Baroness Walmsley: My Lords, I, too, very much welcome the Bill, and I believe that the framework that it proposes will make children and vulnerable adults safer than they were before. If I express any concerns or propose any changes, they will be ones that will improve the Bill without interfering with the powers of the Independent Barring Board to set up and maintain an effective system to protect children; indeed, they will strengthen it. That is my main objective, in common with the Minister and other noble Lords.
Safeguarding children requires much more than a barring list. It requires a whole child protection mindset, a culture of vigilance, a clear understanding of roles and expectations and appropriate training for all those who need it. I have tabled amendments to the Childcare Bill about that, but that Bill only covers very young children, whereas it is often older children on whom unscrupulous people prey.
There is no absolute right to work with children or vulnerable people. The levels of vetting that can be expected for those wishing to do so should be rigorous and far beyond those relevant to other areas of employment. However, my main problem with the Bill is its lack of clarity, and we will need to work on the detail in Committee.
There are also matters of principle. I, too, am particularly worried about the scope in Schedule 2(1) for automatic inclusion of people on the barred list without the right to representation. Details of the offences that will lead to that automatic inclusion will be in regulations that are not yet published. That makes proper parliamentary scrutiny impossible. I will therefore be proposing at a later stage a way of giving Parliament an opportunity to debate and amend the regulations. Even the affirmative resolution procedure is a blunt tool for legislative scrutiny. Parliamentarians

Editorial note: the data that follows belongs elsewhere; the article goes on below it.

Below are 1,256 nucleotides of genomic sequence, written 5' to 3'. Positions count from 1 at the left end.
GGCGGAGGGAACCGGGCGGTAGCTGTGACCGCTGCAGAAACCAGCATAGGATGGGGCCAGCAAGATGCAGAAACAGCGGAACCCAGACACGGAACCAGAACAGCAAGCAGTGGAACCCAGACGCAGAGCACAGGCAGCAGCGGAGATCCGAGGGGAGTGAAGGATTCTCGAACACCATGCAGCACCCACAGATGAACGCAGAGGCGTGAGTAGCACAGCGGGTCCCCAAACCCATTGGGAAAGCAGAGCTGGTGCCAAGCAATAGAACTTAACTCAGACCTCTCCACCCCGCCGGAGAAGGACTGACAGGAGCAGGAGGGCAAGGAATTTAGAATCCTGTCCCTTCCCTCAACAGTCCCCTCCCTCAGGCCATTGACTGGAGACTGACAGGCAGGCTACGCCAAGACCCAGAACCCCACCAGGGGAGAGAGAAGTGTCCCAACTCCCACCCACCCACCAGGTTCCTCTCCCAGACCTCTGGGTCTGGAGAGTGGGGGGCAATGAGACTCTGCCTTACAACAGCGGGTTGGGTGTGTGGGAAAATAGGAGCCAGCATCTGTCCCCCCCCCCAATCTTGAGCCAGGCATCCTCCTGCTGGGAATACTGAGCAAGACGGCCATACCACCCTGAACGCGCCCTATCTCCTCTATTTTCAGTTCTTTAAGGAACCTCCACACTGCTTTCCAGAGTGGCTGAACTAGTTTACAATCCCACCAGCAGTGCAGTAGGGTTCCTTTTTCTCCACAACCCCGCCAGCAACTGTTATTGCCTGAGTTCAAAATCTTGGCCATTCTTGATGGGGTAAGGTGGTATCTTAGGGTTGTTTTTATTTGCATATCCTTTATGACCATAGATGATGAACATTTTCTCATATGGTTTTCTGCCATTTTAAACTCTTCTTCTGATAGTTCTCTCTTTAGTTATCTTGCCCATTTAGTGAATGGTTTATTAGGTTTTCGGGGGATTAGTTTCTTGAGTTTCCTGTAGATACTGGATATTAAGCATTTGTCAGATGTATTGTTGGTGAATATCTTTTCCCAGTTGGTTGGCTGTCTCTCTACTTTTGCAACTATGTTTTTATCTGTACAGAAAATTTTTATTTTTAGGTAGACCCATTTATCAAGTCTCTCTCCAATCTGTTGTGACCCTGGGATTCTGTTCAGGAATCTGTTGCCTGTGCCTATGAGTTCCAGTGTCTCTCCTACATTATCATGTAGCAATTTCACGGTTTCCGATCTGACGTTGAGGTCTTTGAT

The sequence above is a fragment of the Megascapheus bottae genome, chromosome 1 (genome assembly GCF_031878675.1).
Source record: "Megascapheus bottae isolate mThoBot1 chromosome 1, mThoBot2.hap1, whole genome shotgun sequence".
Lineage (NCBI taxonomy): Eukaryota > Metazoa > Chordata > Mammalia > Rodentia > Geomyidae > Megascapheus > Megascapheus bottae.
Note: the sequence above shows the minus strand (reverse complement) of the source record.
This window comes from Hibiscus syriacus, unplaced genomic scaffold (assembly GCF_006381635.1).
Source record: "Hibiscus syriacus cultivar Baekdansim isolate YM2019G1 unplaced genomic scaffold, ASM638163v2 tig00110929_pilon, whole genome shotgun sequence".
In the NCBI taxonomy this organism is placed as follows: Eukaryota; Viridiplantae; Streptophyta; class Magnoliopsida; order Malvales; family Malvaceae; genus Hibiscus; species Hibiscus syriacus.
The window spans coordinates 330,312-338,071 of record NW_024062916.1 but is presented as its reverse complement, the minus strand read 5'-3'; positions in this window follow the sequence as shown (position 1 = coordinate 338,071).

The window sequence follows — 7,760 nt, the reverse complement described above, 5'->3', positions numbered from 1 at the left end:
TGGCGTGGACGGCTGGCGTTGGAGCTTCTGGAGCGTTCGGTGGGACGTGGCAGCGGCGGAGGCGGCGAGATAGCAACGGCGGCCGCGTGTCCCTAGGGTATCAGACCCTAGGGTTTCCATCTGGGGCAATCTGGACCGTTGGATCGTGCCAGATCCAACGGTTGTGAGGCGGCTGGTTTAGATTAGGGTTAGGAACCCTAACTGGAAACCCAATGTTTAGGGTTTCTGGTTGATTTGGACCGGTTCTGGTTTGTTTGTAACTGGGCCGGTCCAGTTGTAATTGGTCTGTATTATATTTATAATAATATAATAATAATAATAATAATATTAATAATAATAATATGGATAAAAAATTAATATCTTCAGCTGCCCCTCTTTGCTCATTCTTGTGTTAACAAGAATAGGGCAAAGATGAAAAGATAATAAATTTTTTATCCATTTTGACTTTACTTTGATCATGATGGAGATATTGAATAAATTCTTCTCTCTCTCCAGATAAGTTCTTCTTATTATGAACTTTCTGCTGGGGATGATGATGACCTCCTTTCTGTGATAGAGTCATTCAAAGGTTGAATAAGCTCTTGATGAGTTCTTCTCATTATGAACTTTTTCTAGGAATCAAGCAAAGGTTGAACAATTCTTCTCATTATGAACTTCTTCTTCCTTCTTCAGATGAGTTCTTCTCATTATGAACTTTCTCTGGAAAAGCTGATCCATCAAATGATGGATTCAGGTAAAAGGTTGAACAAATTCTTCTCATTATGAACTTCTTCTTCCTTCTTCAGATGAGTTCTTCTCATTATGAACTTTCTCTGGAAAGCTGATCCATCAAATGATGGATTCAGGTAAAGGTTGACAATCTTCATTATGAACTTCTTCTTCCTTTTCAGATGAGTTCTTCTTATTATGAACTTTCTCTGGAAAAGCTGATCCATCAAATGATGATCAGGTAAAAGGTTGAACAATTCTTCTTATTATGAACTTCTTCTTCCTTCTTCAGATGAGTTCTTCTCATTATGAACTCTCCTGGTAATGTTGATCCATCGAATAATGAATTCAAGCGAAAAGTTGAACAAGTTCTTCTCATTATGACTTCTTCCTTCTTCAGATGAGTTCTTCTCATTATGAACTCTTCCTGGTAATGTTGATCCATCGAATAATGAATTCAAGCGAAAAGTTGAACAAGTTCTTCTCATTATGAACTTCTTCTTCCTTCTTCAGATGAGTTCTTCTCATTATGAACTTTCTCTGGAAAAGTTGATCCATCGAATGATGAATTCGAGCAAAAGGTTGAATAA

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may agree with some but not all of a list of prescribed offences, but they will be unable to amend it. Besides, this shows the Government's lack of trust in the IBB's ability to hear all the evidence and still avoid allowing unsuitable people to work with children. It is also in danger of contravening Article 6.1 of the European Convention on Human Rights. I would be interested to know what the Joint Committee on Human Rights thinks of this part of the Bill, since it is clear that case law has established that any procedures where civil rights are determined without ever hearing from the parties would be incompatible with the convention. I am not suggesting that people in this category are suitable to work with children, but we should have due process in all cases.
That leaves it unclear what and how conduct of a sexual nature involving a child or children would ever be acceptable. Indeed, I wonder whether we are back to the arguments that we had on the Sexual Offences Act 2003 about agony aunts and their sexual advice to young people. That Act throws a very wide net of criminality so that, for example, all sexual contact between under 16s is technically illegal. That is another reason why blanket bans often lead to unfair treatment.